During the National Revival Period(between the 18th and 19th centuries), the cloister transcended into the biggest educational and cultural center in the Bulgarian lands. Some of the most prominent educators of the time gained their wisdom in Rila Monastery.
In that period, the abbey’s library opened its gates to pilgrims. The number of monastery visitors increased, and so did the number of newly erected buildings. The whole area transformed into a huge complex, which was able to accommodate everyone who sought enlightenment in the holiest place in Bulgaria.
At that time, Bulgaria was a part of the Ottoman Empire. The ruling sultans issued official decrees, which allowed the Eastern Orthodox monastery to function undisturbed. The monastery played a crucial role in keeping Christianity alive and sparking the upcoming fights for liberation.
What to See and Do at the Rila Monastery
Now that we’ve covered the essentials, let’s dive into the exciting bits! In this section, you’ll discover the spots you mustn’t miss during your visit to the Rila Monastery.
The Nativity of the Virgin Mary Church
The construction of the imposing church in the middle of Rila Monastery’s courtyard began in 1835. The most renowned masons of the century arrived to construct the edifice, which incorporates medieval elements and Baroque spatial principles.
The most distinguishable feature of The Nativity of Virgin Mary Church is the stunning frescoes. The most prominent Bulgarian hagiographers of the 19th century – Zahari Zograf, Dimitar Zograf, and Stanislav Dospevski – painted the masterpieces you can see today.
Elaborate biblical scenes and depictions of the lives of saints and martyrs cover the church’s interior walls, the ceilings, and the façades under the arcades.
It took the skilled woodcarvers three years to create the central iconostasis. The result is unrivaled in its size and composition. The iconostasis features carvings, which resemble three-dimensional sculptures.
Hrelyo’s Tower, the Oldest Surviving Building of Rila Monastery
In 1335, the local governor Hrelyo helped construct the monastery’s tower.
Later named after him, the 75-ft. (23-m) high construction served as both a residential and defending structure. The top floor hosts a small chapel with magnificent frescoes.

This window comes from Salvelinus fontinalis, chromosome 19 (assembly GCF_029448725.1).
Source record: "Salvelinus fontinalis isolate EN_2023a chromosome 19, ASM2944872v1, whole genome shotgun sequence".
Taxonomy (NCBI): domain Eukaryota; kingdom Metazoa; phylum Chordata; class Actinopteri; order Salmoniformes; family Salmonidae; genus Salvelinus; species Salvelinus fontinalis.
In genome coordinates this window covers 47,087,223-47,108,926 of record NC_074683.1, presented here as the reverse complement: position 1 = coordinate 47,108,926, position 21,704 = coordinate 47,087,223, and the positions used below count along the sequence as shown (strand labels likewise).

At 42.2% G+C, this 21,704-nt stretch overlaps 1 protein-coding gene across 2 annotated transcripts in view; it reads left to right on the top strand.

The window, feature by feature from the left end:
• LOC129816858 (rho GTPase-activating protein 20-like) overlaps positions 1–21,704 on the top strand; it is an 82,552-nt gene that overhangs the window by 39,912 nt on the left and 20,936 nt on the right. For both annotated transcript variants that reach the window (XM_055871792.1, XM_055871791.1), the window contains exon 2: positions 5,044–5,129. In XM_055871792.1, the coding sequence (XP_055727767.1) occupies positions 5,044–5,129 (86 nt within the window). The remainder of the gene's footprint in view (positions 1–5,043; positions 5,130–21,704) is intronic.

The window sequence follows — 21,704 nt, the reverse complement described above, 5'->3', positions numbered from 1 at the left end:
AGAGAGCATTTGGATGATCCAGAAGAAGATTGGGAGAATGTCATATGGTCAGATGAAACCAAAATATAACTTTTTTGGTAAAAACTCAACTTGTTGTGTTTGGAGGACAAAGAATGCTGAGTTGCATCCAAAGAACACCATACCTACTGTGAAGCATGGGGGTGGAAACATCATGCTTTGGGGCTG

Climbing the steep, narrow stairs is a challenging exercise.
However, the rewarding views of Rila Monastery’s arcades, the church’s domes, and the peaks of Rila Mountain are more breathtaking than the steps.
The History Museum, Keeping the Treasures of Rila Monastery
Rila Monastery’s History Museum boasts several priceless collections.
The items trace the evolution of the monastery and show its cultural, educational, and spiritual importance through the centuries.
On display, you can see numerous books, chalices, crosses, icons, and certificates, as well as gifts from pilgrims, politicians, and religious leaders.
Other magnificent items on display feature:
- The original wooden door of Hrelyo’s Tower.
- Certificates from sultans, confirming the independence of the monastery.
- Icons from the 14th and 15th centuries.
After you’ve marveled at the other priceless treasures of the museum, check out what we believe is the highlight of the exhibition – Rafael’s cross.
Named after the monk who carved it, the cross measures 31.5 in (80 cm) by 16.5 in (42 cm). The unique wooden masterpiece contains a whopping 600 figures, grouped in 36 biblical scenes.
It took Rafael 12 years to complete his elaborate work, which unfortunately came at a high cost – his eyesight.
The Icon Gallery
Rila Monastery’s icon gallery displays 80 Orthodox icons. They were painted in the 18th and 19th centuries. Some of them were gifts from Greek monasteries.
Besides the magnificent icons, you can admire 28 portraits of the abbots of the monastery. In the period from 1860 to 2005, the head of the monastery changed quite often. Since the 2000s, the elected abbot has remained the same.
The Ethnographic Museum and the Guest Rooms
The only way to walk the terraces of the Rila Monastery is to visit the ethnographic museum and the guest rooms.
The museum’s exposition showcases costumes and jewelry from the 18th and 19th centuries.
In that period, merchants from several Bulgarian settlements had their own premises. They used the chambers during their stays in the monastery. The merchants also furnished and maintained the guest rooms in the spirit of their native towns.
Nowadays, you can see the well-preserved Koprivshtitsa, Teteven, Chirpan, Kyustendil, and Gabrovo guest quarters. Authentic furniture, as well as decorative, woodcarving ornamentations, adorn the spaces.
The Monastery Kitchen